Dayton park commissioner urges support for city engineer

by Sean Cote

Staff Intern

The Dayton City Council met Tuesday, July 23, to finish the Territorial Road/Rush Creek Road public hearing, discuss water management planning, and hear a proposal for two city variances.

James Jadwin spoke in open forum, giving his perspective on the Goose Lake Road project, and he expressed his dismay at why no bridge was built when it was agreed upon in the original project, yet nothing has been done in 10 years. Mark Hanson said that Hennepin County is working on those plans that Jadwin stated was “for the safety of the children” using that route to get to school.

Doug Baines voiced his support of Mark Hanson, city engineer, over previous criticism about his service to the city and handling of the Territorial Road/Rush Creek Road developments. He often sees “hostile environments” due to internal staff conflicts and staff cuts and said, “This environment, I believe, is not a healthy environment,” referencing the lack of support for Hanson. “You’re asking for excellence that is not possible to reach,” he said, adding that he wished “we could support Mark through retirement.”

Baines also presented watershed management plan options as the chair of the Dayton Park Commission and chair of the Elm Creek Watershed. He encouraged creation of a plan for the next 10 years, with the third generation plan progressing towards approval in 2014. Analysis revealed E. coli contamination in Rush Creek and Diamond Creek and high phosphorous levels in the Dayton watershed.

“Communication with our citizens is absolutely imperative,” he said, stressing successful education specifically. He also encouraged the council to establish a surface water management plan, but Mayor Tim McNeil said there are no current water surface projects in the capital improvement plan.

Concerning the Territorial Road/Rush Creek Road extension public hearing continuance, the council clarified the issue of assessment payment. Property owners assessed for the amount of $23,000 must either pay the $23,000 assessment as it stands, or be assessed for $5,000 now and pay a possibly more expensive hookup fee later. Dan Koehler asked what assessment amount the 200 houses in the development will have to pay each for water/sewage connections. The members of the council could not provide that information, and McNeil described the assessments for the current properties and the 200 new properties like “apples to oranges,” further stressing that there did not exist any specific dollar amount for what a property within that 200 house number would pay as an assessment for water/sewage hookup.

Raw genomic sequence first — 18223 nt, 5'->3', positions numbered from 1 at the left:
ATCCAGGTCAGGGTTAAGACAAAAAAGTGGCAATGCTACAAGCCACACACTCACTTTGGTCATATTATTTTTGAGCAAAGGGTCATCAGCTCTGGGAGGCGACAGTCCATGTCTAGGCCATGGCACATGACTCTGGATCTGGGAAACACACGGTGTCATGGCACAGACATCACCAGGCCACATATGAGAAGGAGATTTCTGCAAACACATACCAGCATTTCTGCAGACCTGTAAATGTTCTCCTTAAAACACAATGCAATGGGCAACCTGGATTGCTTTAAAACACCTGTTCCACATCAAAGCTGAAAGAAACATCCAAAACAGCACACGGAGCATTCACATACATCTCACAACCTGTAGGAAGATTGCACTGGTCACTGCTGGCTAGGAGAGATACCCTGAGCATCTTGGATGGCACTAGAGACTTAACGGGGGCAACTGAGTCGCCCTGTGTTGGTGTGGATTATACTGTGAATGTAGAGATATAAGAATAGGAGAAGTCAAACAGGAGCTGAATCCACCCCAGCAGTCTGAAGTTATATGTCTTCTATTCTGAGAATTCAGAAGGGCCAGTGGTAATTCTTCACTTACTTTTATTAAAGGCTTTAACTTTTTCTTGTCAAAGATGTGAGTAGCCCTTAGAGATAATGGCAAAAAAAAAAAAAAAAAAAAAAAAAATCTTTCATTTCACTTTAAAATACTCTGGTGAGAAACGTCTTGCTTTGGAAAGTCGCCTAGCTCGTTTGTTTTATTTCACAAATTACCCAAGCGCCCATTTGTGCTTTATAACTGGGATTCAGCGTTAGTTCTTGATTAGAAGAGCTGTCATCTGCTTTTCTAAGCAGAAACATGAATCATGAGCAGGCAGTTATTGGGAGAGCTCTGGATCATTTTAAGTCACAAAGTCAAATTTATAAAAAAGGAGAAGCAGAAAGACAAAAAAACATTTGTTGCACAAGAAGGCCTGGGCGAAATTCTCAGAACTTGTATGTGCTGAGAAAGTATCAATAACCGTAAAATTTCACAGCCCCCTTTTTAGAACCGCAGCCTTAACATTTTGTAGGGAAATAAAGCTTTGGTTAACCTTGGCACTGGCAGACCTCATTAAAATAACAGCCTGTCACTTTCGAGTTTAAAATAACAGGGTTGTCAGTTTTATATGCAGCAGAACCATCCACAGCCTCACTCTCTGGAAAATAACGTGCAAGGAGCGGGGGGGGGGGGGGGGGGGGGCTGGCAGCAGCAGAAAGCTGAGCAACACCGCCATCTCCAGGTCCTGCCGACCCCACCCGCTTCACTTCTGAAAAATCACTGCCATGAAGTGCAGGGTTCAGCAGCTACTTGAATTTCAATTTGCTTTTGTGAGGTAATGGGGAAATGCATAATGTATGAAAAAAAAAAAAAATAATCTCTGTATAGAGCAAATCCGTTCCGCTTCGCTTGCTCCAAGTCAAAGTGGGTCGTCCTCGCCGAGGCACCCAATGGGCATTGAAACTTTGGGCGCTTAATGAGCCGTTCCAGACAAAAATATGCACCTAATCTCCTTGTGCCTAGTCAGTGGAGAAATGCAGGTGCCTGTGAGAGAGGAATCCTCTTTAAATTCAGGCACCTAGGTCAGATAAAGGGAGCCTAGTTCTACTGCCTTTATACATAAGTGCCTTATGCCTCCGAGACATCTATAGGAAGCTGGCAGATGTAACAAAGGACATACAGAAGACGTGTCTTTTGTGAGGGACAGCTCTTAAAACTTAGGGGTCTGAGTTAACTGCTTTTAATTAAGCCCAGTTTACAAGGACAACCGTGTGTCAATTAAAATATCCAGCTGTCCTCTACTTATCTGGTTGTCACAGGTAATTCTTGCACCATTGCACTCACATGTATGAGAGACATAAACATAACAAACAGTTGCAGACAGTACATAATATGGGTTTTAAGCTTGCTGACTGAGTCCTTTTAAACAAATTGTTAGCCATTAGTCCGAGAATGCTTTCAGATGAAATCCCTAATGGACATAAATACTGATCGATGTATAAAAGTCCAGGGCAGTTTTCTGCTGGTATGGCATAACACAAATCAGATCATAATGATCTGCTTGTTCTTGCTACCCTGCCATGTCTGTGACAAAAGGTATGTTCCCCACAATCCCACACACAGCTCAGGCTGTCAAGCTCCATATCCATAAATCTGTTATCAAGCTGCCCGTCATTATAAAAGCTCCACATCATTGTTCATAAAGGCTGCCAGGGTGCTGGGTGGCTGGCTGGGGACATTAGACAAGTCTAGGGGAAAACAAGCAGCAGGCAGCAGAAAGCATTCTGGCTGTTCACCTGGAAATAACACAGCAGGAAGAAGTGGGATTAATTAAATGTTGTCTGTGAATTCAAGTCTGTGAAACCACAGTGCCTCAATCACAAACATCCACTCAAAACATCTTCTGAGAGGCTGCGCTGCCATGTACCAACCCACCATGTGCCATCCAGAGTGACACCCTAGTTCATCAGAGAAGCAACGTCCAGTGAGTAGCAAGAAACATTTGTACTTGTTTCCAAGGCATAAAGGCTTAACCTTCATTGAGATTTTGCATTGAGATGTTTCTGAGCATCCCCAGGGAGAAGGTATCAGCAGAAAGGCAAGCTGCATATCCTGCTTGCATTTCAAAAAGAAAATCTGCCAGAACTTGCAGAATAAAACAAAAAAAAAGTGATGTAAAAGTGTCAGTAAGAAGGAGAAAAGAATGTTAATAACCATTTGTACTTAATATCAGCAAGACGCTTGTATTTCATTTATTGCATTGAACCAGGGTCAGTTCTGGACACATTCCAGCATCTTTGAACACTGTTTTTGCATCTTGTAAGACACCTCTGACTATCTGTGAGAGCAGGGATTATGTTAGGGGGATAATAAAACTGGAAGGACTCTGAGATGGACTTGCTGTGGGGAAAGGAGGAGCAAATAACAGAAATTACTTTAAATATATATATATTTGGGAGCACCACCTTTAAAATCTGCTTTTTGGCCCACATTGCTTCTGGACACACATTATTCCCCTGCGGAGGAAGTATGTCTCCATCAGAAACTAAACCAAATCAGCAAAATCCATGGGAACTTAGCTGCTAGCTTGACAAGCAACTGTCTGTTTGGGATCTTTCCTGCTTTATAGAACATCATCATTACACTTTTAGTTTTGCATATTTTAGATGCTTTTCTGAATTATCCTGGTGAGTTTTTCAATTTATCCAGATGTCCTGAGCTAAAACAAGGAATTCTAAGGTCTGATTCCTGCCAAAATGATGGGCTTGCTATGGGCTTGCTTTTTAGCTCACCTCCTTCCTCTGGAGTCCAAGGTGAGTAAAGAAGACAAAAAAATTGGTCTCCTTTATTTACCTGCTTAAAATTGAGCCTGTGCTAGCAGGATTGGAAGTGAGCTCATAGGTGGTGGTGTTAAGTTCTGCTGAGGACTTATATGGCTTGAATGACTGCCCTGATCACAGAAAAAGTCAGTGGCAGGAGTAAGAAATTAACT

Matthew Gindele, Associate Planner, presented two variances to the council without the use of a working projector. One variance, a suggestion by the DNR, was a 25-foot buffer of vegetation on Diamond Lake, and the second was a proposal for a conditional use permit, but the council discussed conditional vs. interim use permits.

Concluding the meeting, updates for new warning siren and discussion about a new city phone system were mentioned for future meetings. The siren will be located at the high point of Zanzibar and 144th, covering about 6250 feet.

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